Ebola in the US: Hysteria and Hyperbole

This is a scary world we live in. There is plenty to be worried about, from the our economic future to the NSA spying on us. But Ebola, in the United States at least, is not one of those things. We can all agree that Ebola is a terrible disease, and definitely something that needs to be dealt with. However, it is not worthy of the mass hysteria it has brought in America. There is a very low chance that an extended outbreak will ever take place in the United States, and the panic is entirely unwarranted for several reasons.

Ebola screening at Chicago's O'Hare Airport

Ebola screening at Chicago’s O’Hare Airport

First of all, Ebola is not particularly easy to transmit. Patients are only contagious if they show symptoms. If you don’t have any symptoms, there is no chance of you spreading the disease. This means that there isn’t a very big risk for people traveling and in cities. There is an understandable fear about ebola patients spreading the disease unwittingly, and people getting sick without even knowing where it came from. However, this is not an issue with Ebola, because in order to spread the disease you have to already show it’s symptoms.

In addition Ebola is spread by bodily fluids, and not by air. This means that the only way of getting it is by physically touching the fluids of someone who is already infected. It makes sense that healthcare professionals have a high infection rate, because they are the ones who care for Ebola patients and are therefore prone to exposure. For the average person though, there is no reason why you would ever come into contact with an Ebola patient’s fluids. This means that a large outbreak, in the US at least, seems unlikely.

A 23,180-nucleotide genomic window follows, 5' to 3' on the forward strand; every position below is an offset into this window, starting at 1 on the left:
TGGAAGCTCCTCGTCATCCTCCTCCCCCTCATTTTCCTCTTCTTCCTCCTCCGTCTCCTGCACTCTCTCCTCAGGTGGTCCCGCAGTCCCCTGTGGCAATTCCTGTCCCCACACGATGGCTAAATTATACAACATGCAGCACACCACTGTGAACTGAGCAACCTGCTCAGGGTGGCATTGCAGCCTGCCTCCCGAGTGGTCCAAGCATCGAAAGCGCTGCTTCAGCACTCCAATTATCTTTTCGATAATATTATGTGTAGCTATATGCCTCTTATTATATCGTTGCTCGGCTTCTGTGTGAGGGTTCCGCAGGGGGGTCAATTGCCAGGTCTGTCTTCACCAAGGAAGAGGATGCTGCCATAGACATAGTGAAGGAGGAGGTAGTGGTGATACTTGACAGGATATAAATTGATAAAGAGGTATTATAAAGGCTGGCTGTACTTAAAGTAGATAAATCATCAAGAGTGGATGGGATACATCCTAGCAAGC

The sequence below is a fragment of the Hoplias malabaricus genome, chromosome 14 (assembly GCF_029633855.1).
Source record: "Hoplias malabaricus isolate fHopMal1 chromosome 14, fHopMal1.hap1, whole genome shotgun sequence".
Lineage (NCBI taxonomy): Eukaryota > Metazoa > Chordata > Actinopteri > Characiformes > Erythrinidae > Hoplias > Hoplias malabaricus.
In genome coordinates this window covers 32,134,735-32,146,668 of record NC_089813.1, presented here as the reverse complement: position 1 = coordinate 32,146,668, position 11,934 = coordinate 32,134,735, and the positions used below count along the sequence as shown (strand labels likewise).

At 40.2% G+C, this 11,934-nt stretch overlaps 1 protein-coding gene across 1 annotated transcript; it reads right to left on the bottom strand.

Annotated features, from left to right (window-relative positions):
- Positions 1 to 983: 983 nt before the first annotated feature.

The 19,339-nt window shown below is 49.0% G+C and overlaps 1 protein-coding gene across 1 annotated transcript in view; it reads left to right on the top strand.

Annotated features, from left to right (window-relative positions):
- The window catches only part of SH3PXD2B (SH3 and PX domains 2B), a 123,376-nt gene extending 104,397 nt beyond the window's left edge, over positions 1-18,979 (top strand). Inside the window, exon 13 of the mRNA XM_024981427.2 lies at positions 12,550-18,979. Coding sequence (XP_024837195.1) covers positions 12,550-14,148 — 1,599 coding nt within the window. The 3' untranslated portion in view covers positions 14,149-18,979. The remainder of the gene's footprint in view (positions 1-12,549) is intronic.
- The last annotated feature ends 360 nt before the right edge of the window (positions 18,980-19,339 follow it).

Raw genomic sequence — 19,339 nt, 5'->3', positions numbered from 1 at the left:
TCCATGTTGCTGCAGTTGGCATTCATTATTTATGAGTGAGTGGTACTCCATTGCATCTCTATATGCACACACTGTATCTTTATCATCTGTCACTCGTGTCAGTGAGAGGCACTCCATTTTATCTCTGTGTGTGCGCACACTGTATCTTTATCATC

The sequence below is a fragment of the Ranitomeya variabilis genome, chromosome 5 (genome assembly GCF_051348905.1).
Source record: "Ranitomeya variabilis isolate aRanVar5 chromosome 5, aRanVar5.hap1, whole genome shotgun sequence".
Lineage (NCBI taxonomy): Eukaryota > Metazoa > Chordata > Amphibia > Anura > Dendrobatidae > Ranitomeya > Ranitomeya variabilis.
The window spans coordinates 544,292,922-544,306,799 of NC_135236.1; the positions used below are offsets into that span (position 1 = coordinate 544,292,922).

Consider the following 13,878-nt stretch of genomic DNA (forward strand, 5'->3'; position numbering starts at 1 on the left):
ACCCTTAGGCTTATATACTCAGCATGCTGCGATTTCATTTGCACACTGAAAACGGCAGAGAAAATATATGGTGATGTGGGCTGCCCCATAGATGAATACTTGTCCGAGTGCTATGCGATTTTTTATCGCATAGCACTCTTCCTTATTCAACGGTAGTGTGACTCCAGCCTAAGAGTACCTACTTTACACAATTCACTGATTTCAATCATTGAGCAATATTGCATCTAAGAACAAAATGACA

Most importantly, the sensationalist response to Ebola is only hurting us. The media has instilled a sense of fear in the American public, despite the likelihood of a large outbreak being fairly small. There are many health issues that we should be worrying about, and by freaking out about Ebola we are only wasting time we should devoting to bigger issues. For example, an approximate 300,000 people die every year from obesity related complications. But instead of talking about that, the media sensationalizes Ebola in an effort to get viewers. Throughout this ordeal, we have seen again and again that our media places ratings over truth in their reporting. Regardless of what media outlets are telling you, Ebola will likely not spread in America, and the panic that it has brought is wholly unnecessary.

— Henry Vehslage, Social Media Director


Posted by on November 5, 2014. Filed under World News. You can follow any responses to this entry through the RSS 2.0. You can leave a response or trackback to this entry

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